That said, here are my thoughts on the subject. There are two different standards that are followed in here when discussing this or similar topics.

One is the legal one, most frequently quoted by people who are in business and seem to be required to operate in the "what does the law say about it?" sphere. The main argument I have heard here is that the license is flawed, it does not forbid what the authors seemingly wanted to forbid (or claimed they wanted to after they were told it was poorly spelled out), a court would "probably not" rule in favor of the DIKU team or license holder because of this fact.

It is my opinion that from a practical point of view this is true and will remain true until the license holder sues the first company or individual and wins.

The other standard is the so-called moral standard, and it consists on reading and understanding the license according to the spirit of what was being written, not dwelling too long on exact definitions of particular words the authors chose to word their license document. The main view here, as I perceive it, is that the license forbids any form of personal gain from the game, which basically means, if you make money out of the game that would buy your weekend party nights you are violating the license. Furthermore, some people interpret it to mean that you should not hold comercial exchange or trade (or whatever the appropriate term is) with the code and virtual objects created with the code. This later part is a bit more confusing, since it is a particular way to interpret
Quote:
Originally Posted by
You may under no circumstances make profit on *ANY* part of DikuMud in
any possible way. You may under no circumstances charge money for
distributing any part of dikumud - this includes the usual $5 charge
for "sending the disk" or "just for the disk" etc.
basically assuming that a virtual item or good is part of dikumud.

This is the most voiced standard, mostly by admins or developers for non-comercial MUDs who work or have worked with DIKU derivative code, and who fully feel they have followed the license according to this interpretation. I believe one reason why there are more people with this point of view than with the so-called legal one is that there are more people who run their MUDs non-comercially-spirited (money comming in is used for upkeep, bandwidth, machine, etc.) than people who run MUDs as a business.

I personally believe it is healthy to have comunity standards that are above the minimum legal standards, this means I agree that the spirit of the license should be followed up to the reasonable extent and that if someone wishes to be an active part of "this" comunity (ie. TMS forum members) it would be expected of them to adhere to this view or at least be reasonably close to adhering (notice the unfortune of having to "pick" words that can be interpreted in a zillion different ways, as "reasonably"). I think this is appropriate since, even if nobody has ever been found "guilty of DIKU license breaking" by a judge anywhere that I am aware of, the forum may police itself (through the site owner) to whatever standards the owner wishes to declare minimum.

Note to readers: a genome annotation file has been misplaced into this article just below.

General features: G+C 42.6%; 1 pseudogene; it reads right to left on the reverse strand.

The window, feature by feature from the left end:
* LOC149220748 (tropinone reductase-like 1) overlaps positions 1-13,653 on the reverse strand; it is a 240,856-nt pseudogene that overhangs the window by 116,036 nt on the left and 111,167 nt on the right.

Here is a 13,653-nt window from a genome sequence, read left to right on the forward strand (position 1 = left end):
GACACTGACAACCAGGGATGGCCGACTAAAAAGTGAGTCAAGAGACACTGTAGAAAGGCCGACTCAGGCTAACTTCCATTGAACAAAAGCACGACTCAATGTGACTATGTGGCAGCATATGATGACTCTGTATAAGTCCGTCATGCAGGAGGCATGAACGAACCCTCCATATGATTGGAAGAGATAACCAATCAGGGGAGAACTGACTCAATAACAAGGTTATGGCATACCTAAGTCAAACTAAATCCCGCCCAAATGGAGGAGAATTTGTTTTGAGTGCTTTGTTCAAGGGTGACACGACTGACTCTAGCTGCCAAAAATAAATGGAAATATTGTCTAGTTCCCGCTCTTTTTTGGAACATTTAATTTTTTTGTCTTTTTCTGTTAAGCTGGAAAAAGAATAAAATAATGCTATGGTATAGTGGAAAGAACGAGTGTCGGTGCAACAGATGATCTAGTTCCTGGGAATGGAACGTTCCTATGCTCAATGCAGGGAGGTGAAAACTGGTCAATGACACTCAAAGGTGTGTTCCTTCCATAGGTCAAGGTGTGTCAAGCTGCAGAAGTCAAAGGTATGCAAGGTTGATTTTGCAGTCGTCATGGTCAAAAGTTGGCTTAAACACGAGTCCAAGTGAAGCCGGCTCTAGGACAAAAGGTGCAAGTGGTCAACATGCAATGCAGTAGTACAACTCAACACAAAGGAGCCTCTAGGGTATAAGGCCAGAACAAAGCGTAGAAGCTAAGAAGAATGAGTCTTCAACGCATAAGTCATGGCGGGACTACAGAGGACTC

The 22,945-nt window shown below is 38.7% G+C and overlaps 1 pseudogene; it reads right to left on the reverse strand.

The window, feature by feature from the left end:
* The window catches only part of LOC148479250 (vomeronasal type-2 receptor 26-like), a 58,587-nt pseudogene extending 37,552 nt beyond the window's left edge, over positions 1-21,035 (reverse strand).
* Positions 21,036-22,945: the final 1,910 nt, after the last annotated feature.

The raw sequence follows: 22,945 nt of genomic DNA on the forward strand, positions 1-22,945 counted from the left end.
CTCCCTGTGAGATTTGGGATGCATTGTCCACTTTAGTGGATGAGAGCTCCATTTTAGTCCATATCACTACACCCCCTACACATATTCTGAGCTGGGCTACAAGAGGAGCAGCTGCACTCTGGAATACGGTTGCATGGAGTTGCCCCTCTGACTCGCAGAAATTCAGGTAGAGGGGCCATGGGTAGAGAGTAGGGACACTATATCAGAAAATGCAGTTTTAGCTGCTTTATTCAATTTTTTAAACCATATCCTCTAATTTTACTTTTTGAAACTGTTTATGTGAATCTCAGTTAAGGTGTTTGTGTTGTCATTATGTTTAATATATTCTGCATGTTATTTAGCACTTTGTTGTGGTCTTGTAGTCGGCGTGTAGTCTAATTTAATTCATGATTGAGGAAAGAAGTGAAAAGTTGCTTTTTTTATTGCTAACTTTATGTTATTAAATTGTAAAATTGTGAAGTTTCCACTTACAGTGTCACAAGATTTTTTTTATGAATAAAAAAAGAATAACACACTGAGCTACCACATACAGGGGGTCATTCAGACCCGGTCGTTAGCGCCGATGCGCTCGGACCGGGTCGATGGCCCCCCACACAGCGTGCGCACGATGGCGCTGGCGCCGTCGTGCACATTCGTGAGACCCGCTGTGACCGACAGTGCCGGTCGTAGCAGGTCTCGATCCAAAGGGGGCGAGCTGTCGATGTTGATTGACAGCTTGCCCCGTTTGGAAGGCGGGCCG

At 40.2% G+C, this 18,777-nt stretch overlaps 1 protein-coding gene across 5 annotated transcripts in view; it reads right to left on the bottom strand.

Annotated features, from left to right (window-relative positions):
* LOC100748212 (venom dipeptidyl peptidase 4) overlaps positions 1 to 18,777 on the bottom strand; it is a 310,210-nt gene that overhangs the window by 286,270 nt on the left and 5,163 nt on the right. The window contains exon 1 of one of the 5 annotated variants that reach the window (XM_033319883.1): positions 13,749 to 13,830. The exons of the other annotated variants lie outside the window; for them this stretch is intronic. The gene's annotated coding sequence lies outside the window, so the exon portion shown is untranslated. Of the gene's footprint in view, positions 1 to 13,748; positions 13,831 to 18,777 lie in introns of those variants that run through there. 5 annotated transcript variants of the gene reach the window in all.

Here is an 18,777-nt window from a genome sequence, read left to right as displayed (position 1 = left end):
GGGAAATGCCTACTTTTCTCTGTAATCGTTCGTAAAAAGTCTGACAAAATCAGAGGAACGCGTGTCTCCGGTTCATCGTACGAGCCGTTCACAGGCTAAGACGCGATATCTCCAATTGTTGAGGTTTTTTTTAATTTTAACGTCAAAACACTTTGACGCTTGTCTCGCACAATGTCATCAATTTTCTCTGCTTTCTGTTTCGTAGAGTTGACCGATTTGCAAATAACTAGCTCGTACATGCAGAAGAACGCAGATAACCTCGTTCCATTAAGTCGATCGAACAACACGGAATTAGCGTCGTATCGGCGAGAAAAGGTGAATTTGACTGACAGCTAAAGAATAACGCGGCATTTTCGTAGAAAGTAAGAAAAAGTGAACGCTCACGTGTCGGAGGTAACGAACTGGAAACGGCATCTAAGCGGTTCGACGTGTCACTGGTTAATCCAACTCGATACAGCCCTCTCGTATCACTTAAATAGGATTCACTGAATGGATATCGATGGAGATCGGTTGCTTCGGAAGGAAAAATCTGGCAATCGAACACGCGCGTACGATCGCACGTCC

To summarise, there are two standards, a so-called legal one and a so-called moral one. Each of these standards is practically applied on different grounds, a court of law or everyday internet trade for the first, within a comunity sharing the moral standard for the second. It is my opinion that both views are quite correct, within their own ground and that the problem occurs when one tries to apply a standard outside of its ground of validity. Even if one tried to increase the reach of one of the standards to include the others ground, people would still reject the outcome; people will not stop considering Medievia is using DIKU derivative work without aknowledging it even if they won in a civil court after being sued by the DIKU team or school; people will not stop their comercial practices if the site owner and every single suscriber here declares it immoral to breach the DIKU license's spirit, this will not happen until they get sued and forced to stop by a court of law.
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Old 04-28-2006, 05:46 PM   #7
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Unhappy

I have a question for those of you with more time to do google searches or with more factual knowledge of cases like this:

Is there any precedent of a weak or seemingly flawed license being upheld in court based on the intent of the author rather than the actual exact wording?

If yes, could you please provide us with some links where we could review the case? (if it is a public record)


Other thing I wanted to ask,

Is the case of banning certain interpretation of the DIKU license within this comunity that much different from a specific organized religion forbidding specific sexual practices that are otherwise socially accepted?

(In my opinion the two cases are very similar, and this is what makes me think that IF the forum owner decided to enforce certain particular interpretation as condition for membership, he would be in his right to do so)

Edited to fix a typo
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Old 04-28-2006, 06:02 PM   #8
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I'm fairly new to this discussion, I'd just like to know why Medivia do not wish to credit the Diku authors?

Is it because they claim their work is not of Diku origin?